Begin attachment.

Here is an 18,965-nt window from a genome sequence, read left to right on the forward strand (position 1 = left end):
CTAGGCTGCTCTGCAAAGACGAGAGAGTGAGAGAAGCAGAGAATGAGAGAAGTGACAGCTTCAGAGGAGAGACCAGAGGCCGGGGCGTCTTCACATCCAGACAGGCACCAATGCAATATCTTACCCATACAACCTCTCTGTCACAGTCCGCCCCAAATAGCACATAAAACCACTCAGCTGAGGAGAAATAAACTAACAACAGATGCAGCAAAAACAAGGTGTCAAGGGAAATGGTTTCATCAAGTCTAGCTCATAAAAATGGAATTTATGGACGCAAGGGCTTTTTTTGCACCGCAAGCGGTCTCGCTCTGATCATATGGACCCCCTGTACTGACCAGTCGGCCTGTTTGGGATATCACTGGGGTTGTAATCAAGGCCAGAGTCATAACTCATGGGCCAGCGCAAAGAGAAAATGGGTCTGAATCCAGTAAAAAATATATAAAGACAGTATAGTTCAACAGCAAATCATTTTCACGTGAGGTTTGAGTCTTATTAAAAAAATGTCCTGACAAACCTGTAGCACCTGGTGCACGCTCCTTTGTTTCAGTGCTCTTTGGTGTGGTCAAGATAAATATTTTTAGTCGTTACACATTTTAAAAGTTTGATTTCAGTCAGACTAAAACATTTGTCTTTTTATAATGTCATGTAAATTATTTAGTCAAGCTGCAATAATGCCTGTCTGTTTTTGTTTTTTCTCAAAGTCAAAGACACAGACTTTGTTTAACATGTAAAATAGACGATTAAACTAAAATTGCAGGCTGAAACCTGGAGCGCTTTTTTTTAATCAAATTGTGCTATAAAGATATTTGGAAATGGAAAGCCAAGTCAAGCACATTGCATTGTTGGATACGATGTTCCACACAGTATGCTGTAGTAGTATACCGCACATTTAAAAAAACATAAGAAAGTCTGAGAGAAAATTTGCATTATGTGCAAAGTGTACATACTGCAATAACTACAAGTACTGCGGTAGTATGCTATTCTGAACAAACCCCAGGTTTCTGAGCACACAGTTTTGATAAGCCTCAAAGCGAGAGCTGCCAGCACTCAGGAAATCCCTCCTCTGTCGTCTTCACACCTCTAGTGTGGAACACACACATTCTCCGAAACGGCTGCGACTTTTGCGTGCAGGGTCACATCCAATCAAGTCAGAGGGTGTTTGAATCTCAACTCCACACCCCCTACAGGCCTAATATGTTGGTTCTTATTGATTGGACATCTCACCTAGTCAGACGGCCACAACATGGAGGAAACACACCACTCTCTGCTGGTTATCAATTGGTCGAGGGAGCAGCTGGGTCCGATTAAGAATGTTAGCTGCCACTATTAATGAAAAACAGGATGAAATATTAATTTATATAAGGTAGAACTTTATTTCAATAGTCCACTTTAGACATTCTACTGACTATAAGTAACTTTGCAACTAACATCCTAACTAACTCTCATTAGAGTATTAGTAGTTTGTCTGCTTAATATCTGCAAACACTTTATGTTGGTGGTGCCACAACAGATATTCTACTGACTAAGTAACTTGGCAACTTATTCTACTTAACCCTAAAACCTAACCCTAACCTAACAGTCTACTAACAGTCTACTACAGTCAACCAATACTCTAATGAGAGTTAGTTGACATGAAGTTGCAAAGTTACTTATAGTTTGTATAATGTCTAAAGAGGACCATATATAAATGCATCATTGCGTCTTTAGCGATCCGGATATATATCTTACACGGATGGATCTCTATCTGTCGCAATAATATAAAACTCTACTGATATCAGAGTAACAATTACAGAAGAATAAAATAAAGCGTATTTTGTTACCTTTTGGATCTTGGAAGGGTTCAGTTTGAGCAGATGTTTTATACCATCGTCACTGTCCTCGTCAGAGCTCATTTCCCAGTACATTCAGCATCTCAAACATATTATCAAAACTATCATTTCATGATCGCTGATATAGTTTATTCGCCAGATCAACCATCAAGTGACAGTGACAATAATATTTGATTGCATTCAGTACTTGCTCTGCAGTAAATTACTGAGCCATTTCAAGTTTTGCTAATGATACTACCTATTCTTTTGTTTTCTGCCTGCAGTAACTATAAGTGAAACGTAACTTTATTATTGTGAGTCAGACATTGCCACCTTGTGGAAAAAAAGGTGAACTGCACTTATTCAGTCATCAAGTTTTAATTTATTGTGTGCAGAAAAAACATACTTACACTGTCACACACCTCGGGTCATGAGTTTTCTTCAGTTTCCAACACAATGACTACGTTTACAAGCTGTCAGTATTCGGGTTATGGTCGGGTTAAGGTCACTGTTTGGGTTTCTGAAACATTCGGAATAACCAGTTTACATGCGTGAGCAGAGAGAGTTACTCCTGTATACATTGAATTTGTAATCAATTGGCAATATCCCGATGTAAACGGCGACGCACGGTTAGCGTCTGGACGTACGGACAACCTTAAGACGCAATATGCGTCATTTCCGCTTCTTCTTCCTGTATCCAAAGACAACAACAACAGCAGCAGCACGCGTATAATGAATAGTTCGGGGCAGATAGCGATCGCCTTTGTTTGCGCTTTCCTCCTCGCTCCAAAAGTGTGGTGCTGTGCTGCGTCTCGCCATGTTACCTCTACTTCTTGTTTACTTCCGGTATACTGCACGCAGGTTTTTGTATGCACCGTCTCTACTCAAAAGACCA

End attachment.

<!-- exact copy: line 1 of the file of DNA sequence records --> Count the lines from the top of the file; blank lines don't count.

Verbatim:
Here is an 18,965-nt window from a genome sequence, read left to right on the forward strand (position 1 = left end):